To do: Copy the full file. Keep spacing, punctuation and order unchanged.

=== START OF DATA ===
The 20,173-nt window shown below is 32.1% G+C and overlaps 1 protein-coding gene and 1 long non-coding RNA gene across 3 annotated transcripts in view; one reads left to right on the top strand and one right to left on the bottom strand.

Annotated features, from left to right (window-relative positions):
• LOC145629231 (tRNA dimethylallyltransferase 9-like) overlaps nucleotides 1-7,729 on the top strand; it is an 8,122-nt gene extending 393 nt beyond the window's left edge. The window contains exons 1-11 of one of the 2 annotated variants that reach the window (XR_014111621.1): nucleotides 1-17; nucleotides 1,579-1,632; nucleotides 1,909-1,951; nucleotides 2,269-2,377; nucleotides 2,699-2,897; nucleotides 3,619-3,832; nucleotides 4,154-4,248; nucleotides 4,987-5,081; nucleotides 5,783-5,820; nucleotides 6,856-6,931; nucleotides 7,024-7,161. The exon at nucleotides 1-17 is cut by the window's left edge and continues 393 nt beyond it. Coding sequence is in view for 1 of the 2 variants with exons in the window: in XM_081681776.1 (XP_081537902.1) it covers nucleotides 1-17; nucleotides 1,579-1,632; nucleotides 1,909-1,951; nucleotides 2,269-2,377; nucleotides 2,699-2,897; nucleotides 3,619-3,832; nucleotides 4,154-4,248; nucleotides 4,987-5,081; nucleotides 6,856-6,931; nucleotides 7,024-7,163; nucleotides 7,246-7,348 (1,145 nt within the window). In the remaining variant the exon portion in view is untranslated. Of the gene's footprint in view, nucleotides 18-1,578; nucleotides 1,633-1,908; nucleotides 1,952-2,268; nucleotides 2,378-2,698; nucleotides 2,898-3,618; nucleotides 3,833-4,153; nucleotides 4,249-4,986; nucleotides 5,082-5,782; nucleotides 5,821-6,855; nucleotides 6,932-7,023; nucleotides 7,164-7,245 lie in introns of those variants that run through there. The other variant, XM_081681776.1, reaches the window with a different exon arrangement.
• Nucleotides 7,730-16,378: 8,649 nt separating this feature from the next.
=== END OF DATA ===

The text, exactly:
The 20,173-nt window shown below is 32.1% G+C and overlaps 1 protein-coding gene and 1 long non-coding RNA gene across 3 annotated transcripts in view; one reads left to right on the top strand and one right to left on the bottom strand.

Annotated features, from left to right (window-relative positions):
• LOC145629231 (tRNA dimethylallyltransferase 9-like) overlaps nucleotides 1-7,729 on the top strand; it is an 8,122-nt gene extending 393 nt beyond the window's left edge. The window contains exons 1-11 of one of the 2 annotated variants that reach the window (XR_014111621.1): nucleotides 1-17; nucleotides 1,579-1,632; nucleotides 1,909-1,951; nucleotides 2,269-2,377; nucleotides 2,699-2,897; nucleotides 3,619-3,832; nucleotides 4,154-4,248; nucleotides 4,987-5,081; nucleotides 5,783-5,820; nucleotides 6,856-6,931; nucleotides 7,024-7,161. The exon at nucleotides 1-17 is cut by the window's left edge and continues 393 nt beyond it. Coding sequence is in view for 1 of the 2 variants with exons in the window: in XM_081681776.1 (XP_081537902.1) it covers nucleotides 1-17; nucleotides 1,579-1,632; nucleotides 1,909-1,951; nucleotides 2,269-2,377; nucleotides 2,699-2,897; nucleotides 3,619-3,832; nucleotides 4,154-4,248; nucleotides 4,987-5,081; nucleotides 6,856-6,931; nucleotides 7,024-7,163; nucleotides 7,246-7,348 (1,145 nt within the window). In the remaining variant the exon portion in view is untranslated. Of the gene's footprint in view, nucleotides 18-1,578; nucleotides 1,633-1,908; nucleotides 1,952-2,268; nucleotides 2,378-2,698; nucleotides 2,898-3,618; nucleotides 3,833-4,153; nucleotides 4,249-4,986; nucleotides 5,082-5,782; nucleotides 5,821-6,855; nucleotides 6,932-7,023; nucleotides 7,164-7,245 lie in introns of those variants that run through there. The other variant, XM_081681776.1, reaches the window with a different exon arrangement.
• Nucleotides 7,730-16,378: 8,649 nt separating this feature from the next.